In Memoriam 1942 – 2013 “Roger Ebert loved movies.”

RogerEbert.com

Thumb mv5bnda4ymmwmgity2mzos00odjilthmzdetyza5ngu4zjq5yjhixkeyxkfqcgdeqxvynjk5nda3otk . v1 sy1000 cr0 0 674 1000 al

Geostorm

God knows how many millions of dollars and hours of manpower went into making and remaking Geostorm but it turns out to have been all…

Thumb same kind of different as me

Same Kind of Different as Me

It can be hard to disagree with the heart and events of this true tale, except for when the movie reveals itself to be mighty…

Other Reviews
Review Archives
Thumb xbepftvyieurxopaxyzgtgtkwgw

Ballad of Narayama

"The Ballad of Narayama" is a Japanese film of great beauty and elegant artifice, telling a story of startling cruelty. What a space it opens…

Other Reviews
Great Movie Archives
Other Articles
Chaz's Journal Archives
Other Articles
Blog Archives

Reviews

Hot Millions

  |  

Today I would like to bow to another critic for my opening thought. Writing about "Hot Millions" in the New Republic, Stanley Kauffmann observed that it didn't make him laugh out loud, but at the end of the film he realized he'd been smiling for nearly two hours. That says it very well: "Hot Millions," which is not a hilarious comedy, is a pleasant, warm one.

The warmth comes because the characters are developed rather more than is usually the case in movies about (a) embezzlers or (b) eccentrics. The British comedy tradition accounts for these two genres quite completely; eccentrics are usually Terry-Thomas whistling through the gap in his teeth, and embezzlers usually try for a sort of efficient anonymity.

Advertisement

"Hot Millions" abandons convention. Peter Ustinov is the embezzler, a bachelor, usually preoccupied, given to talking to himself and letting the sentences trail off into clearing of the throat. He bluffs his way into a private club, encourages a computer expert (Robert Morley) to hunt moths in South America and masquerades as Morley to infiltrate a large computer operation.

The idea is to convince the computer to mail Ustinov millions of pounds. The problem is to program the computer after getting past its built-in safeguards. After long nights spent studying the computer manual, Ustinov finally succeeds: a victory that will give new heart to my friends at Honeywell who dream of the good life in Rio.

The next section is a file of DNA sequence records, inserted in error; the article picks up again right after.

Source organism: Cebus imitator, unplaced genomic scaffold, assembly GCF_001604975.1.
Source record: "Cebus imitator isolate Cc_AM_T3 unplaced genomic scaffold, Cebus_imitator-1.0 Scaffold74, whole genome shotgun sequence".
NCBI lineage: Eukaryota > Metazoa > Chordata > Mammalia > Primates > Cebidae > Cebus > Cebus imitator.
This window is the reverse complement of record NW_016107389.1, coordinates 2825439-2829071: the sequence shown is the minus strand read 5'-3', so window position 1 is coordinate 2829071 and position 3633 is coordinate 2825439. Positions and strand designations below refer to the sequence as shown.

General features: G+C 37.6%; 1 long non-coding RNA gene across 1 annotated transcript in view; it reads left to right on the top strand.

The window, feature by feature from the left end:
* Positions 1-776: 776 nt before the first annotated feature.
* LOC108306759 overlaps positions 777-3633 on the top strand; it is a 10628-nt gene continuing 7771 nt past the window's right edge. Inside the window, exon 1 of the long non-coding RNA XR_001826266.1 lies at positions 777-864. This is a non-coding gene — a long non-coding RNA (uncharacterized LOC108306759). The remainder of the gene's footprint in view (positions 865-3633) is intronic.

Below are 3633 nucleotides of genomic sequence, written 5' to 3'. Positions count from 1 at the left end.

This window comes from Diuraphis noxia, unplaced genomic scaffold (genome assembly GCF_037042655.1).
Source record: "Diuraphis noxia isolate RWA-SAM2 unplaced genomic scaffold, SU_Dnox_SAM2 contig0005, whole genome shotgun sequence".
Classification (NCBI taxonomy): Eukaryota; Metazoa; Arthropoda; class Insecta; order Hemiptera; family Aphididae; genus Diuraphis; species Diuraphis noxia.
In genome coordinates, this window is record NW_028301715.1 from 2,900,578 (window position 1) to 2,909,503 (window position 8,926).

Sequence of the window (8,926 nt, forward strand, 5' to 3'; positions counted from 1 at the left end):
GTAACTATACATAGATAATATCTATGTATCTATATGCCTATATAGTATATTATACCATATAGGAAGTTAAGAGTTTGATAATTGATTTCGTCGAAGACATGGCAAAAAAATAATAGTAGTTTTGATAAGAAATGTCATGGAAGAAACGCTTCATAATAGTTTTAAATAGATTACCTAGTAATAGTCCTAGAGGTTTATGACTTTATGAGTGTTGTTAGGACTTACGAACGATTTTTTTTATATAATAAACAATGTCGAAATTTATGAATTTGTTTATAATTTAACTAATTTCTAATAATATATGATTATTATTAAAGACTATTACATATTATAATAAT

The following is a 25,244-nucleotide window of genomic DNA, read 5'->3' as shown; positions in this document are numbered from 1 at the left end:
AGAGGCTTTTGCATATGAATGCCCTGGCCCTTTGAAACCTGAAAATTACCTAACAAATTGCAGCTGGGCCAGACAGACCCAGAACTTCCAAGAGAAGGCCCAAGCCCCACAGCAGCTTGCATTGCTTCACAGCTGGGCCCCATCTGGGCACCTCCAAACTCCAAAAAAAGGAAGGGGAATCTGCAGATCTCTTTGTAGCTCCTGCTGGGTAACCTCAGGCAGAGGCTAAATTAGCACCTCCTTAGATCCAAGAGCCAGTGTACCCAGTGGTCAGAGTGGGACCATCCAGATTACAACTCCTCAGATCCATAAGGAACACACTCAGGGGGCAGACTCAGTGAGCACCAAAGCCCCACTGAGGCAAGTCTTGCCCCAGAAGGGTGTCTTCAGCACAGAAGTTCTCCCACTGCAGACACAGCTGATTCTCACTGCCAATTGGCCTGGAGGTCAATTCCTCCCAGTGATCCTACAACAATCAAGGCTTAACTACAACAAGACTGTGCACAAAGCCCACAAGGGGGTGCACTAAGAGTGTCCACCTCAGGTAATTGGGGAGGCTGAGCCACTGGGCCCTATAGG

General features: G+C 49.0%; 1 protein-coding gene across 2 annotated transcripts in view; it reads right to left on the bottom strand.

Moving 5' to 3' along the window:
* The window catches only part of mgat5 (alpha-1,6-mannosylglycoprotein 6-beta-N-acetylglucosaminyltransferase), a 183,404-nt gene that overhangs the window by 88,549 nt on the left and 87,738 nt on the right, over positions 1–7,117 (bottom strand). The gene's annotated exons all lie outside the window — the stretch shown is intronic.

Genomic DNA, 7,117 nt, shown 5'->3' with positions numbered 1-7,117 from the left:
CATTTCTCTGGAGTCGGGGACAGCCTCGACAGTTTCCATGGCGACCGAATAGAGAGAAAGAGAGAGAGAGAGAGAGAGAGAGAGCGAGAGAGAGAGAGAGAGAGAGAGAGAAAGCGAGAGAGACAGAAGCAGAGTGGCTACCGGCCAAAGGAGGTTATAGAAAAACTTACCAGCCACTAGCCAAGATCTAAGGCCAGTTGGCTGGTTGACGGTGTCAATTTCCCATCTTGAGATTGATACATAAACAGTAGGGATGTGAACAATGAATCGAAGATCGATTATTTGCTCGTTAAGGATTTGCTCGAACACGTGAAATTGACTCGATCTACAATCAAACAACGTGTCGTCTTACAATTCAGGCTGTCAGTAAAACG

The company is run by a nervous American executive (Karl Malden) and his paranoid assistant (Bob Newhart). Ustinov sails right past them with that peculiar British self-assurance that intimidates Americans automatically. But he runs afoul of the girl who lives upstairs in his boarding house (Maggie Smith).

She is equally incompetent as a secretary, a bus conductor, a theater usher, and a meter maid. They are both lonely, and one night Miss Smith invites Ustinov to her apartment by accident. He begins to play the piano, and it develops that she plays the flute. They fall into a hesitant duet (one of the film's most charming scenes), and she proposes marriage.

This is not, I suppose, a great comedy. But Ustinov and Miss Smith act with a sort of natural appeal, and there are moments you will enjoy very much. Especially recommended for computer programmers, their accomplices and their molls.

Popular Blog Posts

The Fall of Toxic Masculinity and the Rise of Feminine Consciousness

A special edition of Thumbnails detailing the recent sexual harassment cases in the entertainment and tech industries...

"Blade Runner" vs. "Blade Runner 2049"

A Great Movie is hidden somewhere within "Blade Runner" and "Blade Runner 2049."

Oscars Could Be Facing Dearth of Diversity Yet Again

A column on the lack of diversity in this year's potential Oscar nominees.

Tears of a Machine: The Humanity of Luv in "Blade Runner 2049"

No character in “Blade Runner 2049” is more relatably human than Luv.

Reveal Comments
comments powered by Disqus